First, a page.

Document Detail

High prevalence of Sjögren's syndrome in patients with HTLV-I associated myelopathy.
MedLine Citation:
PMID:  9135218     Owner:  NLM     Status:  MEDLINE    
OBJECTIVE: A high seroprevalence of HTLV-I in female Sjögren's syndrome (SS) patients has been reported in Nagasaki, Japan, an area that is heavily endemic for HTLV-I infection. Salivary IgA class antibodies to HTLV-I were common among HTLV-I seropositive patients with SS. This study was undertaken to elucidate the pathogenesis of SS caused by HTLV-I infection. METHODS: The clinical features and histological findings of SS and the prevalence of serum autoantibodies in 10 patients with HTLV-I associated myelopathy (HAM) who were consecutively admitted into Nagasaki University School of Medicine, were compared with those of 20 HTLV-I seropositive and 20 HTLV-I seronegative patients with SS. RESULTS: Ocular and oral manifestations of SS were commonly detected in HAM patients. These patients also had extraglandular manifestations including recurrent uveitis, arthropathy, interstitial pneumonitis, Raynaud's phenomenon, and inflammatory bowel disease. All patients with HAM histologically showed a mononuclear cell infiltration in the labial salivary glands. Six of 10 patients had a mononuclear cell infiltration with a focus score of 1 or greater. According to the preliminary criteria for SS proposed by the European Community, definitive SS was diagnosed in six patients and probable SS in two patients. Serum gamma globulin and IgG values were increased in HAM patients. Patients with HAM had lower prevalence of rheumatoid factor, antinuclear antibody, and anti-SS-A (Ro) antibody than those of HTLV-I seropositive and HTLV-I seronegative SS patients. However, there was no significant difference in the prevalence of these antibodies among HAM patients with definitive SS, HTLV-I seropositive and HTLV-I seronegative SS patients. The CD3+CD4+ T cells preferentially infiltrated into the salivary glands in HAM patients as well as the salivary glands of patients with HTLV-I seropositive and seronegative patients. It seems probable that peripheral blood mononuclear cells from HAM patients preferentially infiltrated into the salivary glands, and that these cells produced the autoantibodies as well as anti-HTLV-I antibody. CONCLUSION: The results strongly support the idea that HTLV-I is involved in the pathogenesis of the disease in a subset of patients with SS in endemic areas.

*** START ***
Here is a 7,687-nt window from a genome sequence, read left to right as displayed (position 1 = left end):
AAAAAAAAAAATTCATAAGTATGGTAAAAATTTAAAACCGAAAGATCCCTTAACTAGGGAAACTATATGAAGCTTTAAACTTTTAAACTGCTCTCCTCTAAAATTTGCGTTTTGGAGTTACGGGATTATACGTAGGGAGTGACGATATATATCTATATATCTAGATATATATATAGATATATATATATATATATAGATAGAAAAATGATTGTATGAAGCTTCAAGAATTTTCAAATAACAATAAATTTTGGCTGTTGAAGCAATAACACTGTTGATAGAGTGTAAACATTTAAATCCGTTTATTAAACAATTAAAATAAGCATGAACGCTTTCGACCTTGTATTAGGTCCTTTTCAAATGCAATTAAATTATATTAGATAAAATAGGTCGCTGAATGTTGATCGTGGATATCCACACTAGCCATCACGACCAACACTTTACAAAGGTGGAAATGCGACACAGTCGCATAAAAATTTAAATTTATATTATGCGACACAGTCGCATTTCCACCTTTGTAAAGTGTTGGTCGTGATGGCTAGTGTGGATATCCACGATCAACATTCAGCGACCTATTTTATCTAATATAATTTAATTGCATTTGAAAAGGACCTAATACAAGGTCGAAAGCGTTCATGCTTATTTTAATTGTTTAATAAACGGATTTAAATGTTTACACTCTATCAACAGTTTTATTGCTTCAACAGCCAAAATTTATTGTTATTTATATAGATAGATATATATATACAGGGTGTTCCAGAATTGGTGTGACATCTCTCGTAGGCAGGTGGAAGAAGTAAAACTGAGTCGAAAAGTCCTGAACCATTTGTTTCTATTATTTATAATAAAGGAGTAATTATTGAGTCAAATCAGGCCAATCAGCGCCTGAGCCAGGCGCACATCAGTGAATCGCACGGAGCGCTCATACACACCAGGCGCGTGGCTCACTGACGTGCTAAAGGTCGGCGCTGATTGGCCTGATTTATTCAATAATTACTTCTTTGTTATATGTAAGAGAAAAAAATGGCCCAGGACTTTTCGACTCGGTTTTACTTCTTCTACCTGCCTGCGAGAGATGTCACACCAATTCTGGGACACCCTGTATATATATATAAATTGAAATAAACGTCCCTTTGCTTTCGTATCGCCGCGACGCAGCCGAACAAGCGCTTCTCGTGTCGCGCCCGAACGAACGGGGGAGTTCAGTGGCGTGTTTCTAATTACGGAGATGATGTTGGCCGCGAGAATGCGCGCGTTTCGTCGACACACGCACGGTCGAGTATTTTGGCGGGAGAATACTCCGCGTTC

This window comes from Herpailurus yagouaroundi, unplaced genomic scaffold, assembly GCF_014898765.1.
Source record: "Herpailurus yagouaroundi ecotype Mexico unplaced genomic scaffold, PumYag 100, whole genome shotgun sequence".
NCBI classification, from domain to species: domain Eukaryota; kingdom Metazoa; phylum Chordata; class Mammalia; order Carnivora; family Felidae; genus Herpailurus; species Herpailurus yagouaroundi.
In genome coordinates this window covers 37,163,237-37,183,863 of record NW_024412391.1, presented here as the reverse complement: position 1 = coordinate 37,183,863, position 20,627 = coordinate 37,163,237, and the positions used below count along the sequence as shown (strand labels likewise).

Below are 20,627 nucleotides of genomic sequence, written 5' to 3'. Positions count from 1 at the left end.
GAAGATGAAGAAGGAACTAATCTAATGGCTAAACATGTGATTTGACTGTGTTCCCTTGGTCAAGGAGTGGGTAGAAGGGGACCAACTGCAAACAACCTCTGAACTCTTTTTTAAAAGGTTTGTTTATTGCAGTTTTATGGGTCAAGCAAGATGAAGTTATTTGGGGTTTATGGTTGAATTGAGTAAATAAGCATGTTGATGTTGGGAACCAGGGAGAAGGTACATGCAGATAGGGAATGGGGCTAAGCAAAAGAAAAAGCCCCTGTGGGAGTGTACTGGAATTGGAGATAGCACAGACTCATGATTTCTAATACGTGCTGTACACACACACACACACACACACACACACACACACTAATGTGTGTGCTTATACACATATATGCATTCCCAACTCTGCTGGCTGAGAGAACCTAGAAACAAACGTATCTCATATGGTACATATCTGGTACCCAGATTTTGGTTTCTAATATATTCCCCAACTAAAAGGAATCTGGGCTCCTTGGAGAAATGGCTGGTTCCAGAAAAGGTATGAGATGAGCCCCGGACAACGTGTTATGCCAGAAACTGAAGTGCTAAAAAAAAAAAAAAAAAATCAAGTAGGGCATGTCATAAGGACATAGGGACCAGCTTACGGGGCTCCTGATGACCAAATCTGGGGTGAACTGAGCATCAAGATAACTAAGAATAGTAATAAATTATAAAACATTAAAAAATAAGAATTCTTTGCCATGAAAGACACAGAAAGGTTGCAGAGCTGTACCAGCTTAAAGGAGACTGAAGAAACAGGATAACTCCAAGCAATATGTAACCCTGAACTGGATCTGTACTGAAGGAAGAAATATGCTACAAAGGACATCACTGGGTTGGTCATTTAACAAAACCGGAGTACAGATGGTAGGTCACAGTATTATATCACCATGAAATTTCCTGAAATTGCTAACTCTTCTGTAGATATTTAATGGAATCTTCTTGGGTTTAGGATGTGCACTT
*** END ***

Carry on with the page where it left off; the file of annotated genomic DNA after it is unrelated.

H Nakamura; K Eguchi; T Nakamura; A Mizokami; S Shirabe; A Kawakami; N Matsuoka; K Migita; Y Kawabe; S Nagataki
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Publication Detail:
Type:  Comparative Study; Journal Article; Research Support, Non-U.S. Gov't    
Journal Detail:
Title:  Annals of the rheumatic diseases     Volume:  56     ISSN:  0003-4967     ISO Abbreviation:  Ann. Rheum. Dis.     Publication Date:  1997 Mar 
Date Detail:
Created Date:  1997-05-19     Completed Date:  1997-05-19     Revised Date:  2008-11-20    
Medline Journal Info:
Nlm Unique ID:  0372355     Medline TA:  Ann Rheum Dis     Country:  ENGLAND    
Other Details:
Languages:  eng     Pagination:  167-72     Citation Subset:  IM; X    
First Department of Internal Medicine, Nagasaki University School of Medicine, Japan.
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MeSH Terms
Antibodies, Viral / blood
Antigens, CD20 / analysis
Antigens, CD3 / analysis
Antigens, CD4 / analysis
Antigens, CD8 / analysis
Autoantibodies / analysis
Human T-lymphotropic virus 1 / immunology
Japan / epidemiology
Middle Aged
Paraparesis, Tropical Spastic / complications*,  immunology
Rheumatoid Factor / blood
Salivary Glands / immunology
Sjogren's Syndrome / etiology*,  immunology
Reg. No./Substance:
0/Antibodies, Viral; 0/Antigens, CD20; 0/Antigens, CD3; 0/Antigens, CD4; 0/Antigens, CD8; 0/Autoantibodies; 9009-79-4/Rheumatoid Factor

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